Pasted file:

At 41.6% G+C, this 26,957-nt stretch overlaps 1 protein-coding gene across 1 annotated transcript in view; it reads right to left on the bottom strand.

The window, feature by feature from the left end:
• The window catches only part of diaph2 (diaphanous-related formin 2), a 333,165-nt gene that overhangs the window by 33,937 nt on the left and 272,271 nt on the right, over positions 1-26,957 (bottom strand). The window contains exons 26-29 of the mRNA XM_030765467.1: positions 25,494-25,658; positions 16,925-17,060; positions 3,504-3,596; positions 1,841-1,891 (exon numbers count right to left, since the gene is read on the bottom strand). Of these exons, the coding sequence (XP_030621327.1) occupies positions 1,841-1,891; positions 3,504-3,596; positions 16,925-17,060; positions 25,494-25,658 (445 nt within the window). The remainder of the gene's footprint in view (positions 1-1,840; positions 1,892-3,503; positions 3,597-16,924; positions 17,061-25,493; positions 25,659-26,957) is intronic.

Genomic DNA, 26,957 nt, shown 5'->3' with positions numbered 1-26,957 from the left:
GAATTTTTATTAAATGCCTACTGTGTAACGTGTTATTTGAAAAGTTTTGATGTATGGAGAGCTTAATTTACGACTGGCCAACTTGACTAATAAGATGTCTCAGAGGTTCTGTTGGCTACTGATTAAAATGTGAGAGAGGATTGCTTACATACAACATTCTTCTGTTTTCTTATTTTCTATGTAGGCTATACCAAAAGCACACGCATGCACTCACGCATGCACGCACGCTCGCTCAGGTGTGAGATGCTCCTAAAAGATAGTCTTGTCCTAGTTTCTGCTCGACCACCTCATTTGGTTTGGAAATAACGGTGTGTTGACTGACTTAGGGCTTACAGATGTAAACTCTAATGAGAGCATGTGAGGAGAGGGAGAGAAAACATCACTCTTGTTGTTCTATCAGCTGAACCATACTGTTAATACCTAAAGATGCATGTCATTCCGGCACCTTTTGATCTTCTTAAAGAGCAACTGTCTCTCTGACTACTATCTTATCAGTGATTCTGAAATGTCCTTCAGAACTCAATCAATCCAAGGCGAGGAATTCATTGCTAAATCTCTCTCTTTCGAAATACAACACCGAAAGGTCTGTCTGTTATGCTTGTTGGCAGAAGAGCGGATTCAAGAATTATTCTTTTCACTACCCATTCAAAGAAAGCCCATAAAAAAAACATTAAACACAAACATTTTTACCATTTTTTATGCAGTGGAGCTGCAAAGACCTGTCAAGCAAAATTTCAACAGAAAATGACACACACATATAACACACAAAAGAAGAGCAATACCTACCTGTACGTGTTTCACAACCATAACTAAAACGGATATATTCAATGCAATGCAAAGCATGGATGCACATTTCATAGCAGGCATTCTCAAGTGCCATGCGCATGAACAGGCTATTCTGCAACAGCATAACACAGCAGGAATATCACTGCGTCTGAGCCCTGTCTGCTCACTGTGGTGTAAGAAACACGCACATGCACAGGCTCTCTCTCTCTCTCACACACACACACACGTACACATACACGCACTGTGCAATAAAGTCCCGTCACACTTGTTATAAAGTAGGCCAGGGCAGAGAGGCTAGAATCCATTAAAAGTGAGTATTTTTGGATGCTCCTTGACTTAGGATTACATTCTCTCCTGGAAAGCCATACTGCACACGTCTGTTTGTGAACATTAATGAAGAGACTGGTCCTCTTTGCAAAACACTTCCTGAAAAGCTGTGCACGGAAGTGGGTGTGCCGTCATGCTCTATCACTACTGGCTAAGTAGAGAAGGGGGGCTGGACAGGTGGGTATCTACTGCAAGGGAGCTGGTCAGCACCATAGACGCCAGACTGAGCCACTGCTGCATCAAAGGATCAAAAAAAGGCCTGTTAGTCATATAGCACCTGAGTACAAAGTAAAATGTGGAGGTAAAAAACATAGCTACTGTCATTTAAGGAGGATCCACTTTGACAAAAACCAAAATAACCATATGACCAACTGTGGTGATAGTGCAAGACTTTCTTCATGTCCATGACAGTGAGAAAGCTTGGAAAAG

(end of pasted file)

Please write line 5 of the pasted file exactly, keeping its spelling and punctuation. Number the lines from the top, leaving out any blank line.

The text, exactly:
GAATTTTTATTAAATGCCTACTGTGTAACGTGTTATTTGAAAAGTTTTGATGTATGGAGAGCTTAATTTACGACTGGCCAACTTGACTAATAAGATGTCTCAGAGGTTCTGTTGGCTACTGATTAAAATGTGAGAGAGGATTGCTTACATACAACATTCTTCTGTTTTCTTATTTTCTATGTAGGCTATACCAAAAGCACACGCATGCACTCACGCATGCACGCACGCTCGCTCAGGTGTGAGATGCTCCTAAAAGATAGTCTTGTCCTAGTTTCTGCTCGACCACCTCATTTGGTTTGGAAATAACGGTGTGTTGACTGACTTAGGGCTTACAGATGTAAACTCTAATGAGAGCATGTGAGGAGAGGGAGAGAAAACATCACTCTTGTTGTTCTATCAGCTGAACCATACTGTTAATACCTAAAGATGCATGTCATTCCGGCACCTTTTGATCTTCTTAAAGAGCAACTGTCTCTCTGACTACTATCTTATCAGTGATTCTGAAATGTCCTTCAGAACTCAATCAATCCAAGGCGAGGAATTCATTGCTAAATCTCTCTCTTTCGAAATACAACACCGAAAGGTCTGTCTGTTATGCTTGTTGGCAGAAGAGCGGATTCAAGAATTATTCTTTTCACTACCCATTCAAAGAAAGCCCATAAAAAAAACATTAAACACAAACATTTTTACCATTTTTTATGCAGTGGAGCTGCAAAGACCTGTCAAGCAAAATTTCAACAGAAAATGACACACACATATAACACACAAAAGAAGAGCAATACCTACCTGTACGTGTTTCACAACCATAACTAAAACGGATATATTCAATGCAATGCAAAGCATGGATGCACATTTCATAGCAGGCATTCTCAAGTGCCATGCGCATGAACAGGCTATTCTGCAACAGCATAACACAGCAGGAATATCACTGCGTCTGAGCCCTGTCTGCTCACTGTGGTGTAAGAAACACGCACATGCACAGGCTCTCTCTCTCTCTCACACACACACACACGTACACATACACGCACTGTGCAATAAAGTCCCGTCACACTTGTTATAAAGTAGGCCAGGGCAGAGAGGCTAGAATCCATTAAAAGTGAGTATTTTTGGATGCTCCTTGACTTAGGATTACATTCTCTCCTGGAAAGCCATACTGCACACGTCTGTTTGTGAACATTAATGAAGAGACTGGTCCTCTTTGCAAAACACTTCCTGAAAAGCTGTGCACGGAAGTGGGTGTGCCGTCATGCTCTATCACTACTGGCTAAGTAGAGAAGGGGGGCTGGACAGGTGGGTATCTACTGCAAGGGAGCTGGTCAGCACCATAGACGCCAGACTGAGCCACTGCTGCATCAAAGGATCAAAAAAAGGCCTGTTAGTCATATAGCACCTGAGTACAAAGTAAAATGTGGAGGTAAAAAACATAGCTACTGTCATTTAAGGAGGATCCACTTTGACAAAAACCAAAATAACCATATGACCAACTGTGGTGATAGTGCAAGACTTTCTTCATGTCCATGACAGTGAGAAAGCTTGGAAAAG